- Peaceful nature, unlikely to provoke angelfish
- Unusual looks, grow to 5 inches size
- Powerful claws can defend against fish
- Mostly active at night, avoiding angelfish
The above shrimp have traits like size, camouflage or defensive abilities that improve their chances with predatory fish. They make safer options than cherry shrimp.
Creating a Safe Environment
The tank environment plays a huge role in the cohabitation of angelfish and shrimp. Here are some tips for creating a safe habitat:
Importance of Hiding Spots
Plenty of shelters are essential to reduce angelfish aggression and give shrimp hiding places. Here are some good options:
- Dense planted areas with mosses, ferns and stem plants
- Thickets of floating plants like hornwort, frogbit
- Rock crevices and caves made from slate or piles of pebbles
- Intricate driftwood with tunnels and overhangs
- Aquarium safe decor like ceramic pipes, resin ornaments
The more hiding places, the higher the chances of shrimp surviving and thriving.
Plants and Decorations
Live aquarium plants offer the best hiding opportunities since they create naturalistic shelters. Some recommended plant species are:
- Java moss – Provides thickets for small shrimp to disappear into
- Amazon sword – Long leaves offer shade and cover
- Java fern – Lacy leaves give anchorage spots
- Marimo moss balls – Shrimp love grazing on these soft algae balls
- Anubias – Broad leaves give ample surface area for shrimp to cling to
Design a complex layout using aquascaping techniques like dense planting, terraces, and tunnels. Place decor strategically to block line of sight between shrimp and angelfish.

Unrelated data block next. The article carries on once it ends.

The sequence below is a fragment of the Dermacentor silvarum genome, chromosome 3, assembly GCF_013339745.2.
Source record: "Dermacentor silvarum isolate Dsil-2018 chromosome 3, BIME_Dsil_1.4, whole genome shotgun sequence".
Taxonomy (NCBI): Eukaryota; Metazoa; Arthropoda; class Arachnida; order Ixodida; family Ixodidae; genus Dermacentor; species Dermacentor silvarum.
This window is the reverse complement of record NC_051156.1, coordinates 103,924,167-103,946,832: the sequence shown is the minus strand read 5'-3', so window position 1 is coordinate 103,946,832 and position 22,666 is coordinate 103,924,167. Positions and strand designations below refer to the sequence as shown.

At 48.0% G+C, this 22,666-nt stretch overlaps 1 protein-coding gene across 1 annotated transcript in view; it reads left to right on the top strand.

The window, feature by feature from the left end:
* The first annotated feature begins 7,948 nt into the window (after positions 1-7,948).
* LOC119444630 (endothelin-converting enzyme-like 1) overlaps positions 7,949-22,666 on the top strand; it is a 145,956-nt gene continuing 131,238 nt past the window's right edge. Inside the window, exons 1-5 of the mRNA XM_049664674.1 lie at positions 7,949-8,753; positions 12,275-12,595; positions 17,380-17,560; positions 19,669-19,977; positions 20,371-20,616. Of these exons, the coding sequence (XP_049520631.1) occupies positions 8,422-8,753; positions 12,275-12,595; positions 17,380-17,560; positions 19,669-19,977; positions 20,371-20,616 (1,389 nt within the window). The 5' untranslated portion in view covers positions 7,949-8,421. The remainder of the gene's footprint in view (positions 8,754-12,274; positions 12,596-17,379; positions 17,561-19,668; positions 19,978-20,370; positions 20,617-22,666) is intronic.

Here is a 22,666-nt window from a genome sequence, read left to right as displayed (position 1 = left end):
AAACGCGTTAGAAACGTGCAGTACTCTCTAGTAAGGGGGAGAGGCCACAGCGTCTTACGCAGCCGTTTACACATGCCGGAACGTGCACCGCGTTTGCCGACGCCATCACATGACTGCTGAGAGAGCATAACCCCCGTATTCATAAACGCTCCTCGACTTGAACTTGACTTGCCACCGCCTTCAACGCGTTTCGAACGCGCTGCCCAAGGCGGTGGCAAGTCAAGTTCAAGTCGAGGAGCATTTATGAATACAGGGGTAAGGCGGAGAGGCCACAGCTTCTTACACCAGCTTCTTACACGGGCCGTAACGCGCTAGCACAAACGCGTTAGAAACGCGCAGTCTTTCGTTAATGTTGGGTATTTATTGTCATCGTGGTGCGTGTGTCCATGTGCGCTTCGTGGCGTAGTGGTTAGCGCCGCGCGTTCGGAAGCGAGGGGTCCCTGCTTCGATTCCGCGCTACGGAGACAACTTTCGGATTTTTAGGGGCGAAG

Frequently Asked Questions
Here are some common queries when keeping cherry shrimp with angelfish:
Can angel fish live with ghost shrimp?
Yes, ghost shrimp generally fare better than cherry shrimp with angelfish. Their pale bodies blend into planted tanks. Their low cost makes replacing any losses affordable.
What fish are OK with cherry shrimp?
Small, peaceful community fish like tetras, rasboras, corydoras catfish, and dwarf gouramis are safe tankmates for cherry shrimp. Avoid all predatory fish.
Will angelfish eat shrimp?
Angelfish may eat baby and juvenile shrimp. Adult cherry shrimp have a better chance of survival. Use plenty of hiding places and plants to reduce predation.
What shrimp can live with angelfish?
Good options are amano, bamboo, vampire, and ghost shrimp. Their larger size and defensive abilities make them less prone to getting eaten.
Successfully housing red cherry shrimp with angelfish?
It’s challenging but possible. Have a densely planted tank, add the angelfish first, monitor while shrimp acclimate. Be prepared to remove shrimp or fry if aggression arises.
Keeping cherry shrimp with angelfish requires care and planning. While risky, they can coexist peacefully if given proper environmental conditions. The shrimps’ survival depends heavily on having ample vegetation and hiding spots.
Adult cherry shrimp can thrive and breed in an angelfish tank with precautions. However, population growth will be limited due to the inevitable loss of juveniles. Target a larger planted tank and use alternative shrimp species for the best results.
Overall, mixing the two species takes work but can be rewarding. Being prepared for shrimp losses and having backup tanks or space is advised. Focus on giving the shrimp the best chances to follow their natural behaviors. Both species can showcase their colors and activity in a shared habitat.